- Allow the filler to completely dry, which can take up to 6 hours depending on the depth and amount of wood putty used. When completely dry, lightly sand the area flush with a soft sanding block.
- If you plan to stain the patched area, remove any dust from the board and follow the directions on the stain. Allow it to dry before applying a protective finish to the area.
Repair or Replace?
Almost every scuff or scratch can be sanded out or filled, but sometimes you’ll encounter damage that seems like it might not be able to be repaired. In these cases, using a repair kit or replenisher is a waste of time and money.
For solid hardwood flooring that has a lot of general surface wear or is covered in light scratches, refinishing is the best alternative. It’s also something you can do yourself, if you’re comfortable using sanders and a variety of hand tools. You can read more about that process in our guide, but using a professional is often the best choice for larger rooms.
Depending on how the flooring was installed, you can also replace boards or entire sections. If it’s floating engineered flooring, the process is simple. You only have to remove the baseboard in the section where the damage is, and work your way over to the damaged board. This is one reason we always recommend keeping an extra box of material on hand when you have new flooring installed in your home.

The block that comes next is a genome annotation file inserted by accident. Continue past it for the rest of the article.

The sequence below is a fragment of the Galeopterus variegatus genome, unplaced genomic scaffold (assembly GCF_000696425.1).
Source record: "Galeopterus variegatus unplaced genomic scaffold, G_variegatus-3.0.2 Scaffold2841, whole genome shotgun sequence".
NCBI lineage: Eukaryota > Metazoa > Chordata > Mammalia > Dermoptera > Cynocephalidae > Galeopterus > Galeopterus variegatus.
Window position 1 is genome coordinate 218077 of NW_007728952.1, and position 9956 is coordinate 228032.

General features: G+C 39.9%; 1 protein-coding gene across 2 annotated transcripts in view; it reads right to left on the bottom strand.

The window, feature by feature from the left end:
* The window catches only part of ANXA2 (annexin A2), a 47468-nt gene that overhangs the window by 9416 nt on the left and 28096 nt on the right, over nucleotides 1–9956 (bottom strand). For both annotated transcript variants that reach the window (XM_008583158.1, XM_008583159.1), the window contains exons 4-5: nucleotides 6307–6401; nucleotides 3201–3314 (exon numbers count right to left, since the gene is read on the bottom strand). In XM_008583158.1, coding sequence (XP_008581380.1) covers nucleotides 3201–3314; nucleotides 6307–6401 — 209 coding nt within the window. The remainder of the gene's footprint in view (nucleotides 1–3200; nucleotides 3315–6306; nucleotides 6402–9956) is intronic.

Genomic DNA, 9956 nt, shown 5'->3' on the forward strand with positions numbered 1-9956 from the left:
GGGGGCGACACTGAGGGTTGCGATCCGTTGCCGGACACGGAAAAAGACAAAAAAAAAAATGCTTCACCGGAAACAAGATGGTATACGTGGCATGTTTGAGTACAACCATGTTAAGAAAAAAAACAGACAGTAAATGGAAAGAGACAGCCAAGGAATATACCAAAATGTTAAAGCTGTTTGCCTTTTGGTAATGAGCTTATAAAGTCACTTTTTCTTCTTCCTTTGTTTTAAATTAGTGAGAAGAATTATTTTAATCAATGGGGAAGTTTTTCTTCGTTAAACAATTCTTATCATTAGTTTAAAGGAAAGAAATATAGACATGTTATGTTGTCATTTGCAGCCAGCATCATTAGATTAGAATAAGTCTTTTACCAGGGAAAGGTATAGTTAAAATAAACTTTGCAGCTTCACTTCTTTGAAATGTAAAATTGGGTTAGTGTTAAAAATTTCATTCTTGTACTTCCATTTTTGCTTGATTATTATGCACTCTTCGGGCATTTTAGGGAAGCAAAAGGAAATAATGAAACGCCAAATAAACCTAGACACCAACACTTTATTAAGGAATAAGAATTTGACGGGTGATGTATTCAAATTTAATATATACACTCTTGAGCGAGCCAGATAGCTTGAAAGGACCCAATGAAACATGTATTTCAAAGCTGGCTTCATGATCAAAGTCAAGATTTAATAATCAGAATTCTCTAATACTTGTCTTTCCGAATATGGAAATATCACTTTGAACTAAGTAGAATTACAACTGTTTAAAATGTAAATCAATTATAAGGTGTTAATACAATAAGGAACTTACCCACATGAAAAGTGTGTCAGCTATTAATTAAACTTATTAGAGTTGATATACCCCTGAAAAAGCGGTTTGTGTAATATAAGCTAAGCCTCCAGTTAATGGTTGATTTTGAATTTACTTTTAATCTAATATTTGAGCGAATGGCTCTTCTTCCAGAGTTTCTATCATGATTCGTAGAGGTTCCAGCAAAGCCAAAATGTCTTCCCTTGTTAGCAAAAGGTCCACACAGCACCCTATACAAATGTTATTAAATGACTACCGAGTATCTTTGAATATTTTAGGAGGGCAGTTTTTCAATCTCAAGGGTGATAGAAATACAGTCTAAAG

Glued-down engineered flooring can be replaced in a similar fashion, but you may have to deal with damage to the edge of the surrounding boards. Solid hardwood flooring is usually nailed down, which makes it challenging to replace. It may not require a professional, although it largely depends on the placement and damage of the board. The video below gives you an idea of what to expect in this case.
How to keep Hardwood Floors from becoming scratched
No matter how hard homeowners try, it can be impossible to keep even the hardest of wooden flooring from becoming scratched. Over several decades, it’s bound to happen although there are several steps you can take to minimize those chances.